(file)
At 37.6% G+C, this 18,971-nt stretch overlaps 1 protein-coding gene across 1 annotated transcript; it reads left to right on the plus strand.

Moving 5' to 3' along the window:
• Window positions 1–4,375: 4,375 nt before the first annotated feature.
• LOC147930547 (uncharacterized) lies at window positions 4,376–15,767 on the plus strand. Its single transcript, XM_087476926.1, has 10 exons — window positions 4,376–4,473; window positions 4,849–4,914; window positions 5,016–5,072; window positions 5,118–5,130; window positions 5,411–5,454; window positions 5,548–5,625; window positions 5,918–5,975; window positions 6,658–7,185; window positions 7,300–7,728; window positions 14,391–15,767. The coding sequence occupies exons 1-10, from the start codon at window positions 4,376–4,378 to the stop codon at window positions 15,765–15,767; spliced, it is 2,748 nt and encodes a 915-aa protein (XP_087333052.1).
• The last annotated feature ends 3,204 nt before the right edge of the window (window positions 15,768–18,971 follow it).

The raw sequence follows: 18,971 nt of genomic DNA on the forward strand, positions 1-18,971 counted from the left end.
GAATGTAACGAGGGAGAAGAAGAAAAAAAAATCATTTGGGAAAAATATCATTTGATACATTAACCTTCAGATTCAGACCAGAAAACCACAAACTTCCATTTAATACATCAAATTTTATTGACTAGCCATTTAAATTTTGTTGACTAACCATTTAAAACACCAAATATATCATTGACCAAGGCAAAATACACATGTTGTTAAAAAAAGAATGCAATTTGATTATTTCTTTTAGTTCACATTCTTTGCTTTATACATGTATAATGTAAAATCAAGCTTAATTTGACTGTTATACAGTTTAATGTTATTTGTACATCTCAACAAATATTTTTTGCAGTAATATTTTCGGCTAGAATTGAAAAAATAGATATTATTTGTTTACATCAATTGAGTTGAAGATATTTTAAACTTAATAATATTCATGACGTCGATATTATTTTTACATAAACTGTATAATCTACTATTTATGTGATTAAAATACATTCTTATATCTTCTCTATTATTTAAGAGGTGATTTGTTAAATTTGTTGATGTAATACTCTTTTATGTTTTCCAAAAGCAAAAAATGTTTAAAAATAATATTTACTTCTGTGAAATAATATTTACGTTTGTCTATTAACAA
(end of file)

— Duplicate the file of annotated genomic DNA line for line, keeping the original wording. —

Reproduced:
At 37.6% G+C, this 18,971-nt stretch overlaps 1 protein-coding gene across 1 annotated transcript; it reads left to right on the plus strand.

Moving 5' to 3' along the window:
• Window positions 1–4,375: 4,375 nt before the first annotated feature.
• LOC147930547 (uncharacterized) lies at window positions 4,376–15,767 on the plus strand. Its single transcript, XM_087476926.1, has 10 exons — window positions 4,376–4,473; window positions 4,849–4,914; window positions 5,016–5,072; window positions 5,118–5,130; window positions 5,411–5,454; window positions 5,548–5,625; window positions 5,918–5,975; window positions 6,658–7,185; window positions 7,300–7,728; window positions 14,391–15,767. The coding sequence occupies exons 1-10, from the start codon at window positions 4,376–4,378 to the stop codon at window positions 15,765–15,767; spliced, it is 2,748 nt and encodes a 915-aa protein (XP_087333052.1).
• The last annotated feature ends 3,204 nt before the right edge of the window (window positions 15,768–18,971 follow it).

The raw sequence follows: 18,971 nt of genomic DNA on the forward strand, positions 1-18,971 counted from the left end.
GAATGTAACGAGGGAGAAGAAGAAAAAAAAATCATTTGGGAAAAATATCATTTGATACATTAACCTTCAGATTCAGACCAGAAAACCACAAACTTCCATTTAATACATCAAATTTTATTGACTAGCCATTTAAATTTTGTTGACTAACCATTTAAAACACCAAATATATCATTGACCAAGGCAAAATACACATGTTGTTAAAAAAAGAATGCAATTTGATTATTTCTTTTAGTTCACATTCTTTGCTTTATACATGTATAATGTAAAATCAAGCTTAATTTGACTGTTATACAGTTTAATGTTATTTGTACATCTCAACAAATATTTTTTGCAGTAATATTTTCGGCTAGAATTGAAAAAATAGATATTATTTGTTTACATCAATTGAGTTGAAGATATTTTAAACTTAATAATATTCATGACGTCGATATTATTTTTACATAAACTGTATAATCTACTATTTATGTGATTAAAATACATTCTTATATCTTCTCTATTATTTAAGAGGTGATTTGTTAAATTTGTTGATGTAATACTCTTTTATGTTTTCCAAAAGCAAAAAATGTTTAAAAATAATATTTACTTCTGTGAAATAATATTTACGTTTGTCTATTAACAA